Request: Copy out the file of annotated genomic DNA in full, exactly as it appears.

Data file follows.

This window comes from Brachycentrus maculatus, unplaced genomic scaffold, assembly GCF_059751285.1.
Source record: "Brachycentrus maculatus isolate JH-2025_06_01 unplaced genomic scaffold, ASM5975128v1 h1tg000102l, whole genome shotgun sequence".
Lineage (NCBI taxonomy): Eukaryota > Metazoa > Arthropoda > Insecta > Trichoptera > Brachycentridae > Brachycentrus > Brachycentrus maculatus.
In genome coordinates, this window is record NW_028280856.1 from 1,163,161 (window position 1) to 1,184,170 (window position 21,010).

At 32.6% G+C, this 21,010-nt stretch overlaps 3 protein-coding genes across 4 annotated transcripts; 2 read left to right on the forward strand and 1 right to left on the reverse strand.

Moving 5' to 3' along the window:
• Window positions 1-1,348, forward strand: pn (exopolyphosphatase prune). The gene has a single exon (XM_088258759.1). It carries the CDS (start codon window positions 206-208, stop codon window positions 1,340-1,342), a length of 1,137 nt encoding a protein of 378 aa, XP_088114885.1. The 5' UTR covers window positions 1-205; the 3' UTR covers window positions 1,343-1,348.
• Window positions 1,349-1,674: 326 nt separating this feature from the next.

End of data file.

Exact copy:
This window comes from Brachycentrus maculatus, unplaced genomic scaffold, assembly GCF_059751285.1.
Source record: "Brachycentrus maculatus isolate JH-2025_06_01 unplaced genomic scaffold, ASM5975128v1 h1tg000102l, whole genome shotgun sequence".
Lineage (NCBI taxonomy): Eukaryota > Metazoa > Arthropoda > Insecta > Trichoptera > Brachycentridae > Brachycentrus > Brachycentrus maculatus.
In genome coordinates, this window is record NW_028280856.1 from 1,163,161 (window position 1) to 1,184,170 (window position 21,010).

At 32.6% G+C, this 21,010-nt stretch overlaps 3 protein-coding genes across 4 annotated transcripts; 2 read left to right on the forward strand and 1 right to left on the reverse strand.

Moving 5' to 3' along the window:
• Window positions 1-1,348, forward strand: pn (exopolyphosphatase prune). The gene has a single exon (XM_088258759.1). It carries the CDS (start codon window positions 206-208, stop codon window positions 1,340-1,342), a length of 1,137 nt encoding a protein of 378 aa, XP_088114885.1. The 5' UTR covers window positions 1-205; the 3' UTR covers window positions 1,343-1,348.
• Window positions 1,349-1,674: 326 nt separating this feature from the next.